What I’d Love to See From the Nintendo NX
Now that it’s been confirmed that the rumored Nintendo NX console is actually in development, with reports suggesting that it will be being manufactured by October, many are looking towards the new console to deliver in the ways that the Wii U didn’t.
While I fell in love with many games released on Nintendo’s current console, there were a number of unavoidable issues with it that led to it garnering mediocre sales, causing Nintendo to speed up development on its successor. With that being said, let’s take a look at the mistakes Nintendo made with the Wii U that they could learn from when developing the NX, and what features I would personally like to see introduced on the new console.
A Comprehensive Virtual Console
Nintendo’s back catalog puts those of Sony and Microsoft’s to shame. While those in attendance at E3 were hooping and hollering over the news that the Xbox One was going backwards compatible, I was left asking myself just how many Xbox 360 games I’d still want to play. I mean, I loved the console (at least until its embarassing final couple of years in which everything was dropped in favor of ramming the Kinect down our throats), but the majority of its best games have either since had sequels/are going to have sequels that will render them obsolete, can still be purchased on other platforms such as the PC, or have had remakes/remastered versions of them put into development for the Xbox One.
But then you’ve got Nintendo. With a huge library of first- and third-party games dating all the way back to the ’80s, Nintendo’s library of games is unrivaled. Unfortunately, their Virtual Console has always been a pretty lackluster way of bringing these games to the owners of their later consoles, and only in the latter portion of the Wii U’s life cycle did they appear to make a concerted effort to change that around. If Nintendo unveiled the Nintendo NX and, along with a selection of brand new games, they also revealed that there would be 50 – 100 ports of old Nintendo games available on a revamped, potentially rebranded Virtual Console, a LOT of Nintendo fans would be happy.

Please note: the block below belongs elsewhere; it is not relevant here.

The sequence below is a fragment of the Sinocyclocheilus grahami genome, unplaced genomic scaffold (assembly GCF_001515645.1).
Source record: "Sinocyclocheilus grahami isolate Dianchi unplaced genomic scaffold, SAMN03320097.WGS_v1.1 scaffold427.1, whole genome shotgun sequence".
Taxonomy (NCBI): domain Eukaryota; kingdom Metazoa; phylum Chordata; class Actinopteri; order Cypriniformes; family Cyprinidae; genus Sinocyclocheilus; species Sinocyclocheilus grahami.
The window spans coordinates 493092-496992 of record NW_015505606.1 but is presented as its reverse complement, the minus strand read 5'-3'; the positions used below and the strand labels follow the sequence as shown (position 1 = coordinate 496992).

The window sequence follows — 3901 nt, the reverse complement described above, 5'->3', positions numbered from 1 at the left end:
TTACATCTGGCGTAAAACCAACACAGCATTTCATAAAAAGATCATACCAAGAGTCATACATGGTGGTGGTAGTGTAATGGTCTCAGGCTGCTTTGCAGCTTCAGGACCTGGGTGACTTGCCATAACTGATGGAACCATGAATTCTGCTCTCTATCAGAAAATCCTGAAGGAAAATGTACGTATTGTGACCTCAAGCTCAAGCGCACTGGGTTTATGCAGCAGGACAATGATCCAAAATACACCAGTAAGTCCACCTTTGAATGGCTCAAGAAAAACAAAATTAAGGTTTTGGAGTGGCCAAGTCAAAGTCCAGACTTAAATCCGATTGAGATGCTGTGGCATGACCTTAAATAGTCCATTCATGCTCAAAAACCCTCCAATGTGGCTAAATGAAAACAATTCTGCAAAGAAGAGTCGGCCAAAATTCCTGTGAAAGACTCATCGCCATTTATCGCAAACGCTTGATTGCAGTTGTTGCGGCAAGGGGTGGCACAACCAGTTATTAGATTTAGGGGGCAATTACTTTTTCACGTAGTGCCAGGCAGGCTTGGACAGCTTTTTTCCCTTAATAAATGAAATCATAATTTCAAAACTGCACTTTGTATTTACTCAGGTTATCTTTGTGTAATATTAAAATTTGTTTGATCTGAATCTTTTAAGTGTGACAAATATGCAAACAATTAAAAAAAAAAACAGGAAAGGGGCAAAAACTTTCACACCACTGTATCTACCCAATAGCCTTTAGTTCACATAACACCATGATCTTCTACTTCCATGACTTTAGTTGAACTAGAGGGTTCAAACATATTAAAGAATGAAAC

I’m not just talking about the typical selection of games such as Super Mario World and Mario Bros. 3, either; I’m talking a mixture of popular classics, games that never released in the US such as Mother 3 and, maybe if Nintendo hooked up with SEGA again, even old Genesis, Dreamcast and Saturn games could make the cut. While Nintendo doesn’t have the third-party support to pull off a PlayStation Plus style monthly membership in which free NX games are dished out monthly to subscribers, releasing a selection of old Nintendo games each month would certainly keep interest levels high and ensure that, if the NX fell into that Nintendo console trap of not having very many new games released on it for an extended period of time, there would still be plenty of games for owners of the console to play in the meantime.
A Dedication to its Unique Selling Point